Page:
The Economic Policy Institute has joined outraged Americans in the quest for justice on behalf of the laid-off Southern California Edison (SCE) workers displaced by foreign-born H-1B visa holders.
|SoCal Edison sends 500 American workers to the unemployment line.|
Last month, SCE fired between 400 and 500 IT employees and replaced them with H-1Bs. The fired Americans had to engage in “knowledge transfers,” a deceptive term, which means they were forced to train their less talented substitutes. Although it’s been exposed as a lie multiple times, IT employers insist that because qualified Americans aren’t available, they’re forced to hire overseas H-1B visa holders. But in the SCE case, Americans were already on the job.
Considering the numerous times President Obama has promised to devote the remainder of his second term to improving the lives of middle-class Americans, a Department of Labor investigation should have been launched into the reason behind the mass firing of citizen employees who earned good salaries and had benefits packages. Before the scandal, Computer World listed SCE as one of the nation’s best IT employers.
But because even the most superficial inquiry into SCE’s motives would have revealed that the issue was substituting cheaper labor and younger workers for its long-time employees, no investigation is forthcoming.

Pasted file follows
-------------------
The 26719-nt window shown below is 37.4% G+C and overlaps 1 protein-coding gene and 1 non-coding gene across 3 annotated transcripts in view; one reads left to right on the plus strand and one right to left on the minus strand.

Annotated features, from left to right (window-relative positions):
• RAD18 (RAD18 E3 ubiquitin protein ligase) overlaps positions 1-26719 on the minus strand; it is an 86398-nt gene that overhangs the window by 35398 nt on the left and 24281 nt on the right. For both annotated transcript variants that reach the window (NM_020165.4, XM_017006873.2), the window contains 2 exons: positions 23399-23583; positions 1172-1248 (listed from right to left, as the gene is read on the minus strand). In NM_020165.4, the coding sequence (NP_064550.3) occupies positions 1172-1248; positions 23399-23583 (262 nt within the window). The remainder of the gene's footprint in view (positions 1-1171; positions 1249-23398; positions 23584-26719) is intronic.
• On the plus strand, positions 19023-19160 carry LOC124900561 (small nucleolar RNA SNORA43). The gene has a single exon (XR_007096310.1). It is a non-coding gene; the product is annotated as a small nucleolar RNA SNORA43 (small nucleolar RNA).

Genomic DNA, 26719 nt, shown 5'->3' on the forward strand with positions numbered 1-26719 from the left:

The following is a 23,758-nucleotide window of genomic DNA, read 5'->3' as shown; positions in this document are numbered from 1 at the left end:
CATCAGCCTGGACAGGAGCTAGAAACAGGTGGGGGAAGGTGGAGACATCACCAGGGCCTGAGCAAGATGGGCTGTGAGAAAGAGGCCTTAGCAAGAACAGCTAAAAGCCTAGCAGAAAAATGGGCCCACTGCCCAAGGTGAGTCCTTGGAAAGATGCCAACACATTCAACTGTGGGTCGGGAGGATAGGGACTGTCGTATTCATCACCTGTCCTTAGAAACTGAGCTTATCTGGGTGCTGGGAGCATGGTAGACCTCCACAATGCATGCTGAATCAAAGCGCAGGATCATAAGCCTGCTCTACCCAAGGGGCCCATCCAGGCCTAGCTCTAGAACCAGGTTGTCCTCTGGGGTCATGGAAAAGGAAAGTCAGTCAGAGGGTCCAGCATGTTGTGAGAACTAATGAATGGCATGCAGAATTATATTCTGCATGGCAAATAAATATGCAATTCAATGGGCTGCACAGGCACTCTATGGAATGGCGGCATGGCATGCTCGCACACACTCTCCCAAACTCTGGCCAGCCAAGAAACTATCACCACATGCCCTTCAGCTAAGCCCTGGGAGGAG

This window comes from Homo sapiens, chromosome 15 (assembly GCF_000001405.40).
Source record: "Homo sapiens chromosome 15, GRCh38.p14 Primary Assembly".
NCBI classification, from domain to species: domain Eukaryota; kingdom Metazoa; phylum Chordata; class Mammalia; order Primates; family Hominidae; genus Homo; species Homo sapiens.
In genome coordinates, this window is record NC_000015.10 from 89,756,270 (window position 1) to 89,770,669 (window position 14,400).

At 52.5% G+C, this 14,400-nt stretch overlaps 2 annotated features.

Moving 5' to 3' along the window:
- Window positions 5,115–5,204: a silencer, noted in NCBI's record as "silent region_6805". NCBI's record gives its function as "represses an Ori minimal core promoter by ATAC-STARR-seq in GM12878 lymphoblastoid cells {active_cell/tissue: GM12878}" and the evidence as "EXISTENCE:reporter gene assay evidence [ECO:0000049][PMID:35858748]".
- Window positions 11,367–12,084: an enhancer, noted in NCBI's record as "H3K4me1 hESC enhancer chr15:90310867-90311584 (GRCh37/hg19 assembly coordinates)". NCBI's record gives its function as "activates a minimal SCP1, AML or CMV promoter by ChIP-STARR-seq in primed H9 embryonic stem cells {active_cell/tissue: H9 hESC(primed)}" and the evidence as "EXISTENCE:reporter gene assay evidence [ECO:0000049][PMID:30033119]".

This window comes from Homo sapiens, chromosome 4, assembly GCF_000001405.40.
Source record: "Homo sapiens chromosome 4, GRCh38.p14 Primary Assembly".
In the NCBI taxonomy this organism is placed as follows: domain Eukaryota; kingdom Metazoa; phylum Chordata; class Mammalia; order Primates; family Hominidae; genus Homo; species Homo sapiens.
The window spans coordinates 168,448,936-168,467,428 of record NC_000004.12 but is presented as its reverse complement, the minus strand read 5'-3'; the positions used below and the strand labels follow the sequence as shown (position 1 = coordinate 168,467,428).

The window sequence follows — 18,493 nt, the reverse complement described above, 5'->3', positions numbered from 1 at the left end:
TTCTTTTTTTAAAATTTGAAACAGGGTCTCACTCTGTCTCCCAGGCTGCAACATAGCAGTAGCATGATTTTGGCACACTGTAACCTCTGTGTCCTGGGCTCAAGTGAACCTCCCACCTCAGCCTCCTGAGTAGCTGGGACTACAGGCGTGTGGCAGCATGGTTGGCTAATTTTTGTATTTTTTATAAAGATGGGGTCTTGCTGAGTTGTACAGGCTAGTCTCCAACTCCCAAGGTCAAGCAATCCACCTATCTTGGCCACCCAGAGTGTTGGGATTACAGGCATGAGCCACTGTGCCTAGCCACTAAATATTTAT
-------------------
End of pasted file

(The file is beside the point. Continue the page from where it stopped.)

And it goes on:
Accordingly, the Economic Policy Institute’s Vice President Ross Eisenbrey wrote to Labor Department Secretary Thomas Perez to remind him that “he has the authority under the Immigration and Nationality Act” to pursue SCE’s egregious abuse of the H-1B visa and to remedy the harm the company has done to skilled Americans workers. EPI describes itself as a nonpartisan Washington-D.C-based think tank that has studied low- and middle-income Americans’ needs since 1986.
Eisenbrey’s letter is dated February 13. So far, Perez hasn’t replied. Please go to the CAPS Action Alert page here to urge your representative to demand an investigation into SCE’s disregard for American workers and to reject future legislation that might expand the H-1B visa cap.